LOTO Stored Energy Failure Injures Contractors and Attracts £200K Fine
Electricity power station company, Keadby Generation, has been fined £200K after three contractors sustained multiple fracture injuries while carrying out maintenance work in Cheshire. The workers were removing a recirculation pump for maintenance when approximately 38.5m cubed of diluted slurry and associated stored energy was released while the pump was being removed, resulting in the contractors being knocked off the concrete plinth where they had been working.
An investigation by the Health and Safety Executive (HSE) found that the pressurised contents of the pump and associated pipework had not been discharged prior to work commencing due to the drainpipe being blocked. This resulted in the release of stored energy during the removal of the pump instead of during the isolation process.
Many types of equipment will retain stored energy when stopped, rotational or hydraulic residual power, conveyor roll back, spring compression or gravity are all examples which need to be addressed when you implement a Lock Out Tag Out procedure. Ask yourself has all hazardous energy been relieved, and rendered safe and if not, have additional measures been put in place to dissipate or restrain it (e.g. chains). Actually try it out and ensure energy can not re-accumulate (air systems).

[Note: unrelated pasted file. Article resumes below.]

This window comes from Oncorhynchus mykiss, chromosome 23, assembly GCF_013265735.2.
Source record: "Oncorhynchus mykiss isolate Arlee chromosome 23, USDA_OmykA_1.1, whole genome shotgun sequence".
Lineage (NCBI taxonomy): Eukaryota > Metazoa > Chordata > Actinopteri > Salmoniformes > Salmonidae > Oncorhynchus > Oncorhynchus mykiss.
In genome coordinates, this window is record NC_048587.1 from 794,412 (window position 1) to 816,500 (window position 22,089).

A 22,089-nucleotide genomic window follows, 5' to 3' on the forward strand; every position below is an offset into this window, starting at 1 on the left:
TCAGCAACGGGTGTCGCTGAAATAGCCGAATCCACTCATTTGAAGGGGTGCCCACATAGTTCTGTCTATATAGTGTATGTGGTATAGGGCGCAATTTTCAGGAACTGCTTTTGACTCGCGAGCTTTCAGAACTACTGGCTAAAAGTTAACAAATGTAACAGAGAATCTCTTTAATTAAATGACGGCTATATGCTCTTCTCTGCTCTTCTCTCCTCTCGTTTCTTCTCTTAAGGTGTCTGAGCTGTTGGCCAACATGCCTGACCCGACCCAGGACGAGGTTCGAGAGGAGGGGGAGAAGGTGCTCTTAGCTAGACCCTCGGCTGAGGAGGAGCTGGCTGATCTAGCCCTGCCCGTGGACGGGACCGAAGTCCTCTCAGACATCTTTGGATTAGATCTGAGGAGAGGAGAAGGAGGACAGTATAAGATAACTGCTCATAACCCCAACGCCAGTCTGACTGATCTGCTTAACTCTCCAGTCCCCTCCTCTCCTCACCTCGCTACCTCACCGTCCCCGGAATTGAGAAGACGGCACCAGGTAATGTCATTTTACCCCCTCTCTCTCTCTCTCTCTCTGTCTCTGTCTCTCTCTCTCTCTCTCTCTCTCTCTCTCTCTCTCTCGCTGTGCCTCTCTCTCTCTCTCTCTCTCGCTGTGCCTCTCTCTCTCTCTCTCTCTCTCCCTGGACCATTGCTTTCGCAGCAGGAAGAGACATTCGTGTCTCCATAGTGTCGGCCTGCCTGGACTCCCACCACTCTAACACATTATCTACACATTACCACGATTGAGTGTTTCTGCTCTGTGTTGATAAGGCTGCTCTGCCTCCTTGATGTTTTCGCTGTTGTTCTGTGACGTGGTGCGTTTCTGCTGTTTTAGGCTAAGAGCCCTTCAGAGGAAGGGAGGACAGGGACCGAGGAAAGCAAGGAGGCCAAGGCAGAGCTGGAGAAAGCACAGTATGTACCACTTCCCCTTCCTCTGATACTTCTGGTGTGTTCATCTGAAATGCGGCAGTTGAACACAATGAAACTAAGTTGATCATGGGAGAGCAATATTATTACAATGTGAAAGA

It's crucial that Lock Out Tag Out isn’t just viewed as “putting a padlock on it". It must be part of a wider safety procedure that identifies tasks and equipment that may expose employees to hazardous energy, identifies hazardous energy sources and prevents accidental energizing and unauthorized reactivation.
SG World’s Loto solution gives operators a formal, auditable Lock Out Tag Out process, including a supporting isolation certificate has the dual function of ensuring the equipment has no residual energy supply and is made safe and clean prior to power being re-connected.”